It seems obvious that perfect sausages make it easier to track and review changes to a code base, but that’s not necessarily always the case. Let me explain.
Imagine a typical scenario. Developer Joe needs to implement a small feature. While coding away, he suddenly realizes that the existing code is not really prepared for the new functionality: some rework on the class hierarchy is necessary. Being this clean coder that he is, he also renames quite a few really bad identifier names, factors out some common functionality and improves upon some missing comments here and there. Eventually, he implements the feature, codes a little, tests a little, refactors even more and finally releases everything (squashed together) as a perfect sausage.
Imagine further that busy developer Sue has been given the task to peer-review what Joe implemented. Naturally, she’s got a lot of other work already on her plate and when she takes a look at Joe’s changeset, she is shocked: to implement this little feature, Joe changed 800+ lines of code, much more than the 50 lines she’d expected. Sue has to learn the new class hierarchy and skim many editorial changes. When she finally reaches the meat of Joe’s change, her attention will have decreased to a level where she might overlook that Joe introduced that nasty off-by-one error (both in the implementation and the unit tests, of course).
I believe it would have been much easier for Sue if Joe had released his initial refactorings (possibly distributed over many small local commits) as an atomic “refactoring sausage” first, followed by a smaller atomic “functionality sausage”. Then, she could have focused on either change at a time, or even skip the refactoring altogether and only review the functional modifications. Other developers could learn about the new class hierarchy by just looking at the refactoring commit — without the burden of all the changes that were necessary for the new feature.
Another benefit of doing larger refactorings in a discrete step is that the overall risk is reduced because a) any regressions will likely be found by the continuous integration machinery and b) developers working in the same area are less likely to get merge conflicts.
Differentiating between refactoring and functional commits requires discipline, though. If you find out during feature development, that some refactoring is necessary first, you just stash your current changes, do the refactoring, deploy the refactored code, pop your original changes back and continue working on the feature. But in my view, the overall benefit outweighs these little inconveniences.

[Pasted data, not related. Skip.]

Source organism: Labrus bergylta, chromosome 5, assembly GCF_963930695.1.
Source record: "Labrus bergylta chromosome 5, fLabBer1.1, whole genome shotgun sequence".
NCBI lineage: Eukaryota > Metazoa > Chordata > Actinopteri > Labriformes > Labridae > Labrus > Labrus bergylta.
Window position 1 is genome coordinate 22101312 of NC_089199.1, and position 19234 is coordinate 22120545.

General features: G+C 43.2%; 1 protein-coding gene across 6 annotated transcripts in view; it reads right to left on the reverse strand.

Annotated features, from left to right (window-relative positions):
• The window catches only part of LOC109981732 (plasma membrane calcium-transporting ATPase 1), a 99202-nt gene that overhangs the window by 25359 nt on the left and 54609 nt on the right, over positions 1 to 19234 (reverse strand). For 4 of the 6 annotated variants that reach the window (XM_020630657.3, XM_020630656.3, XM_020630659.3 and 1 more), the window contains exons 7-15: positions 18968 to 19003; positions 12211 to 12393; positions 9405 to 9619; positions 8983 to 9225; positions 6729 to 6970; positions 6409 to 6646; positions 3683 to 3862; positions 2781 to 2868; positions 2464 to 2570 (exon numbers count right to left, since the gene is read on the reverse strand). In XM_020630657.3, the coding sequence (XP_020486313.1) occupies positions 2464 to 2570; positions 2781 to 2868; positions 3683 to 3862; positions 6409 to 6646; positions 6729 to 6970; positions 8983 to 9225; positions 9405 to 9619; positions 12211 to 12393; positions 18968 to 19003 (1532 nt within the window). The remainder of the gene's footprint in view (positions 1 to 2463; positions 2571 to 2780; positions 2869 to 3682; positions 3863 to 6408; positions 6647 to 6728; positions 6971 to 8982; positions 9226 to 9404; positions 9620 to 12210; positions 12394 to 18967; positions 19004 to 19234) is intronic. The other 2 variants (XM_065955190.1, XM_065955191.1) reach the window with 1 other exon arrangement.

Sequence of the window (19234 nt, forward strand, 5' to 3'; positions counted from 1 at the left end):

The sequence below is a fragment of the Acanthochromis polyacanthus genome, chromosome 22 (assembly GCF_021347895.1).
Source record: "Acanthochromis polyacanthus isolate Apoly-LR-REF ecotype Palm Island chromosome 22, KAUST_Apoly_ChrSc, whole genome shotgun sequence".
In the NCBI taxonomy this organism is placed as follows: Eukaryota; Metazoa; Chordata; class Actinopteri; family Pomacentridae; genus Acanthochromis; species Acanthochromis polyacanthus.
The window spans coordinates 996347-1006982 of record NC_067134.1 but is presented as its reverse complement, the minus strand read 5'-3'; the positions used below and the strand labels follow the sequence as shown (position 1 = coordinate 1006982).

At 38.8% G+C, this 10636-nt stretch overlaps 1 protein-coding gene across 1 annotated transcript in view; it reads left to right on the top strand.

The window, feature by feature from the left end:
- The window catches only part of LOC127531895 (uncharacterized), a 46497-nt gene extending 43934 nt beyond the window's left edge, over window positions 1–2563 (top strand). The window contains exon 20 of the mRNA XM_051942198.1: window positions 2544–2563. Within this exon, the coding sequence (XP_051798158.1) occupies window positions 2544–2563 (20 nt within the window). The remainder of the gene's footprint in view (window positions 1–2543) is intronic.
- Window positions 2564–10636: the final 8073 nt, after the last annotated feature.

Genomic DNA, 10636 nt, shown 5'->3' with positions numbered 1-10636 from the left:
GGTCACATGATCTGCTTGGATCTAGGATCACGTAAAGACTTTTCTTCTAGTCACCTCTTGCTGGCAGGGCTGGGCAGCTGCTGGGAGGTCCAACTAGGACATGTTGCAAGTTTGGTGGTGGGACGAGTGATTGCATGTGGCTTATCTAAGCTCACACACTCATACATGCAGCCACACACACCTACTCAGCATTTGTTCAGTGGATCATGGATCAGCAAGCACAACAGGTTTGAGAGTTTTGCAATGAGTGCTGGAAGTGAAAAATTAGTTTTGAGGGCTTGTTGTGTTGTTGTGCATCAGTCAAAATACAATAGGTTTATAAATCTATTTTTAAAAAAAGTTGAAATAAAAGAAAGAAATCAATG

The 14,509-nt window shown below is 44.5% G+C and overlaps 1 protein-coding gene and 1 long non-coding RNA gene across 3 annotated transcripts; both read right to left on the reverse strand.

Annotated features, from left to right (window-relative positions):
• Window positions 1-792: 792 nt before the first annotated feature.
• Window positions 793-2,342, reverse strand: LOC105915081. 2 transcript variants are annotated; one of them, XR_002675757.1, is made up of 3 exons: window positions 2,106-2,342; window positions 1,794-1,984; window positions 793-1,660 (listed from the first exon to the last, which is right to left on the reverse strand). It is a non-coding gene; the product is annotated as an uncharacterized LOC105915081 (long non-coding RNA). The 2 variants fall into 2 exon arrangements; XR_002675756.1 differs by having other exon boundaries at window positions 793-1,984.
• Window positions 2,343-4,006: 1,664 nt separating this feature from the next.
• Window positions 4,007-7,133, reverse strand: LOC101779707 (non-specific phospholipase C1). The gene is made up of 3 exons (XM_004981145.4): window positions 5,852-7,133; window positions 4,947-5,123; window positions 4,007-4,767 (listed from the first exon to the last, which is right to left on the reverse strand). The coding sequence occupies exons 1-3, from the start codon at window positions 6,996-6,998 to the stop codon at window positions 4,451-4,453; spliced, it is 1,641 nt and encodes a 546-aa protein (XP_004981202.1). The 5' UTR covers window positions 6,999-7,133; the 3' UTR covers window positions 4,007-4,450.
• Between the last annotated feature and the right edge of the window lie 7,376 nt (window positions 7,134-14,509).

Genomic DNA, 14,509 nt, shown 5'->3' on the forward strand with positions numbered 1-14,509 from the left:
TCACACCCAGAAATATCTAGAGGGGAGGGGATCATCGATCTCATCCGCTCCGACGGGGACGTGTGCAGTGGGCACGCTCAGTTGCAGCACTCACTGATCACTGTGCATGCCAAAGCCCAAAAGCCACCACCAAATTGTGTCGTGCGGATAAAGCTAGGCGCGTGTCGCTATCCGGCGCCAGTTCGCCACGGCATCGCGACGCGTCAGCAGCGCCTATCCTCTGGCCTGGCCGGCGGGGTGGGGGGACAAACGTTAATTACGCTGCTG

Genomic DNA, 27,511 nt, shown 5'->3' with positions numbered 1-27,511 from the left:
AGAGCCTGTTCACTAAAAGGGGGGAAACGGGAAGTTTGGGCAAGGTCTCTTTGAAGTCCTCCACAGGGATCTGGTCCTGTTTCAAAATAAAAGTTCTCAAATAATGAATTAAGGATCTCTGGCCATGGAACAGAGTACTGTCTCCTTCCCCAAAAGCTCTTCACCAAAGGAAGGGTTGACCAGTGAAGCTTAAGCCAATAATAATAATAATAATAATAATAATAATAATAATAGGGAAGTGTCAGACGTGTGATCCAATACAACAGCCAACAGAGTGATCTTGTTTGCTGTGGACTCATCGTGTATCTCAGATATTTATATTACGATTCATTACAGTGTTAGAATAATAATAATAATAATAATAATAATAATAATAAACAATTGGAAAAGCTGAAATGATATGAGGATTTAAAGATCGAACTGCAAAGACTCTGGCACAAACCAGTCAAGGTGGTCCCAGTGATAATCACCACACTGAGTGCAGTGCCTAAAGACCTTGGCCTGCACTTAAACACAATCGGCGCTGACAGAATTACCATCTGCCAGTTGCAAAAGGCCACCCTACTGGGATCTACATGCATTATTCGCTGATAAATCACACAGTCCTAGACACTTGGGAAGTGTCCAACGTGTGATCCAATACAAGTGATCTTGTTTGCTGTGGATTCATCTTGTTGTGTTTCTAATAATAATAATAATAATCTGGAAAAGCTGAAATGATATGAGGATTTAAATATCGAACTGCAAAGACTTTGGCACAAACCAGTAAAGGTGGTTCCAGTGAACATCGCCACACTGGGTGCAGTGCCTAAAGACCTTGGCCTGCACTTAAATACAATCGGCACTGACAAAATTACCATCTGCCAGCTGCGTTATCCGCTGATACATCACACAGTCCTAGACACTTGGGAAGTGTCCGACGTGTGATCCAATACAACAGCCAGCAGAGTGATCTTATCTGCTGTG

Some practical advice: First, don’t get religious about it! If only trivial refactorings are required (like changing a name/comment here and there), it’s probably not worth the effort. Instead, do it as-you-go, or, for extra credit, as a “refactoring sausage” after you have released the “functional sausage”. Second, it might be useful to establish a convention that makes it clear from the commit message what category a particular commit belongs to. Here is an example that discriminates at a fine level of granularity:
|Editorial changes, executable stays binary identical
|Structural changes, but no change in behavior
|Changes in unit tests
|Improved efficiency, no change in behavior
With these tags, a commit log could look like this:
2016-09-07 Joe Coder [REF] Extended class hierarchy as prep step for "flux capacitor" feature.
2016-09-07 Joe Coder [REF] Various cleanup
2016-09-08 Joe Coder [FUN] Implemented "flux capacitor" feature.
2016-09-12 Joe Coder [TST] 100% code coverage for "flux capacitor".
The take-away is this: big commits that mix major refactorings and functionality are often detrimental to traceability and make reviews harder. As a general rule, don’t mix significant functional and non-functional changes — a sausage is easier to digest if it’s consumed in smaller pieces.